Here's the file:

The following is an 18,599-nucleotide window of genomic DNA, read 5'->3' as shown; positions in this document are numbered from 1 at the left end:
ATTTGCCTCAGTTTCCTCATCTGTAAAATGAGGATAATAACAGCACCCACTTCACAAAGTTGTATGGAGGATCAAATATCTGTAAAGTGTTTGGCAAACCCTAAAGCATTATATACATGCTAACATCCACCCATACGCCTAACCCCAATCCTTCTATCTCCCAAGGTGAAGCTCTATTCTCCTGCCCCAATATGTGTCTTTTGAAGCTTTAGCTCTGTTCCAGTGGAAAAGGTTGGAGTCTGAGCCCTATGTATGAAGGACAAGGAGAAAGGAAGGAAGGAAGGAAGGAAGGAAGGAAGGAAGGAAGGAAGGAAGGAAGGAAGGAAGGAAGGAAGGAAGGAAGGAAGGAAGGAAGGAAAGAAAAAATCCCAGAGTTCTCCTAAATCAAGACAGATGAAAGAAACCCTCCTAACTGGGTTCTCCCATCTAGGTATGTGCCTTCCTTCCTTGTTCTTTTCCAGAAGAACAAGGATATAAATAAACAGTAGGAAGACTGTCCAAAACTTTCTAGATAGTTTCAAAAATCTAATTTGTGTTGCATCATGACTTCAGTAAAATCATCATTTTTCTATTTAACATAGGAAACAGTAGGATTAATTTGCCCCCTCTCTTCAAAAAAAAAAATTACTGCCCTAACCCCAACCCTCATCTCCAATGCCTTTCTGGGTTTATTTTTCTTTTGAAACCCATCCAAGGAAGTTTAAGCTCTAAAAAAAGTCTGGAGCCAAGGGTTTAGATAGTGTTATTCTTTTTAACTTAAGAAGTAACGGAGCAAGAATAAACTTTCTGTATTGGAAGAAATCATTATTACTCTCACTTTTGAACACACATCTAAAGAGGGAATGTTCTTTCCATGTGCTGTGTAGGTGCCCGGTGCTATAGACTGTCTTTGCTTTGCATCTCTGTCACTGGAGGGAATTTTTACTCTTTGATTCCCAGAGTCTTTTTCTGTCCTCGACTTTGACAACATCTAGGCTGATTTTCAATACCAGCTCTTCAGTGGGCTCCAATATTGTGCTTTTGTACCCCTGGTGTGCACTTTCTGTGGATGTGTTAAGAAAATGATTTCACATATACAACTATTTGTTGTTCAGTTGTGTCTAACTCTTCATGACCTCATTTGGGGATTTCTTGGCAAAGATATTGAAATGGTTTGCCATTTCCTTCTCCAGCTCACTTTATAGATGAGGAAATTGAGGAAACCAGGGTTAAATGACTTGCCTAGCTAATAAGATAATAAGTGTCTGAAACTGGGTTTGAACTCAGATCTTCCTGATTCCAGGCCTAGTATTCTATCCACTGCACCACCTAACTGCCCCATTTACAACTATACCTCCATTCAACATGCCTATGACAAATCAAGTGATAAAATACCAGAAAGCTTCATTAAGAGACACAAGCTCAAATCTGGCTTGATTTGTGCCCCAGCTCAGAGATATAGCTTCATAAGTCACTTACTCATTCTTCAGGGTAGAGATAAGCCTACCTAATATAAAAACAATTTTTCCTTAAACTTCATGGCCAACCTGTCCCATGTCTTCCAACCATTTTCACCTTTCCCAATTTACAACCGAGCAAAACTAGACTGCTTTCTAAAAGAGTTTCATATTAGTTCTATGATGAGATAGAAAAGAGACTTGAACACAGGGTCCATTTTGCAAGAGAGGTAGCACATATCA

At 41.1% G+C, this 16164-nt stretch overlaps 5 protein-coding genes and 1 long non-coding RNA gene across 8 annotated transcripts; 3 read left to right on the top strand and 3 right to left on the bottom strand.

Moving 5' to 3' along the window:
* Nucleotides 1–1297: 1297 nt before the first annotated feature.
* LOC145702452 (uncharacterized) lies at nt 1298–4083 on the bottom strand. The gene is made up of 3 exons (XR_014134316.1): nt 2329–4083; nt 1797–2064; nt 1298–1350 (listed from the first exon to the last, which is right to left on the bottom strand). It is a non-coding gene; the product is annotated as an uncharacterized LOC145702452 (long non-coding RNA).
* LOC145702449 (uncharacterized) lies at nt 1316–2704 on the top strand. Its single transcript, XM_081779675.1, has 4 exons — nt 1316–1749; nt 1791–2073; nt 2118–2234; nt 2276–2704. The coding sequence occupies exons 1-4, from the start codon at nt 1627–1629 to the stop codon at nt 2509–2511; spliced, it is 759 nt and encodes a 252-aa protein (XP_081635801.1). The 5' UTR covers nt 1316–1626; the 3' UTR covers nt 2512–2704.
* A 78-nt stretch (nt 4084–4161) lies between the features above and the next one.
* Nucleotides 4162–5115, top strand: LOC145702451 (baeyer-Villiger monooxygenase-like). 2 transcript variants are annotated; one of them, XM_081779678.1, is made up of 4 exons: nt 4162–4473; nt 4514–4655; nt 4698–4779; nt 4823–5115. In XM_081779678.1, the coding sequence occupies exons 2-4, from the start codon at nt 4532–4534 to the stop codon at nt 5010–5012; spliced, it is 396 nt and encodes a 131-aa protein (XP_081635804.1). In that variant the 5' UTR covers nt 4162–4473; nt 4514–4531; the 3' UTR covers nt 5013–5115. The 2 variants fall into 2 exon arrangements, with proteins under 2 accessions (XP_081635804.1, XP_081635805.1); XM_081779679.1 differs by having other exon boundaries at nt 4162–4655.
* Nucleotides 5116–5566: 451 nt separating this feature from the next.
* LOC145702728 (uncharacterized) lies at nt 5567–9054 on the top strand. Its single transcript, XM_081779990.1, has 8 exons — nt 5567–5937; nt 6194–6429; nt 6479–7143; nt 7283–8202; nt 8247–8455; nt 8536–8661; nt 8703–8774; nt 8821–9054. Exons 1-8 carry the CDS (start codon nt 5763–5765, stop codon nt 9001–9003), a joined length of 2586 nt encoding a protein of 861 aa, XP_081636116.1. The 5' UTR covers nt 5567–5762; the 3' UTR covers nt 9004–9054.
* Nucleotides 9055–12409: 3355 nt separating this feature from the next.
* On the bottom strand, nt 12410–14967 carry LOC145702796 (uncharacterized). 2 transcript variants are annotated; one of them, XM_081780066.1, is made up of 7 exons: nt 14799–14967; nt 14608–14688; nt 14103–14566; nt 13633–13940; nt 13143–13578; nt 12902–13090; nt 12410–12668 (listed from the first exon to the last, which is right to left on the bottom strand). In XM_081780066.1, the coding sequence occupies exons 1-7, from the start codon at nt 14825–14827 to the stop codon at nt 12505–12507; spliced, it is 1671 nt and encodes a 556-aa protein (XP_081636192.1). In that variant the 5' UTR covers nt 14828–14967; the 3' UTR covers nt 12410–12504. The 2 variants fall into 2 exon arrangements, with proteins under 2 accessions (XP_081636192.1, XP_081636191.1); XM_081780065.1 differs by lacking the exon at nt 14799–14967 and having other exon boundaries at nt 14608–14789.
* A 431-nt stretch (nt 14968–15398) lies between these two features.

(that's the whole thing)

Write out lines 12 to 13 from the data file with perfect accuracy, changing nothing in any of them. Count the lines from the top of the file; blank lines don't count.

* Nucleotides 9055–12409: 3355 nt separating this feature from the next.
* On the bottom strand, nt 12410–14967 carry LOC145702796 (uncharacterized). 2 transcript variants are annotated; one of them, XM_081780066.1, is made up of 7 exons: nt 14799–14967; nt 14608–14688; nt 14103–14566; nt 13633–13940; nt 13143–13578; nt 12902–13090; nt 12410–12668 (listed from the first exon to the last, which is right to left on the bottom strand). In XM_081780066.1, the coding sequence occupies exons 1-7, from the start codon at nt 14825–14827 to the stop codon at nt 12505–12507; spliced, it is 1671 nt and encodes a 556-aa protein (XP_081636192.1). In that variant the 5' UTR covers nt 14828–14967; the 3' UTR covers nt 12410–12504. The 2 variants fall into 2 exon arrangements, with proteins under 2 accessions (XP_081636192.1, XP_081636191.1); XM_081780065.1 differs by lacking the exon at nt 14799–14967 and having other exon boundaries at nt 14608–14789.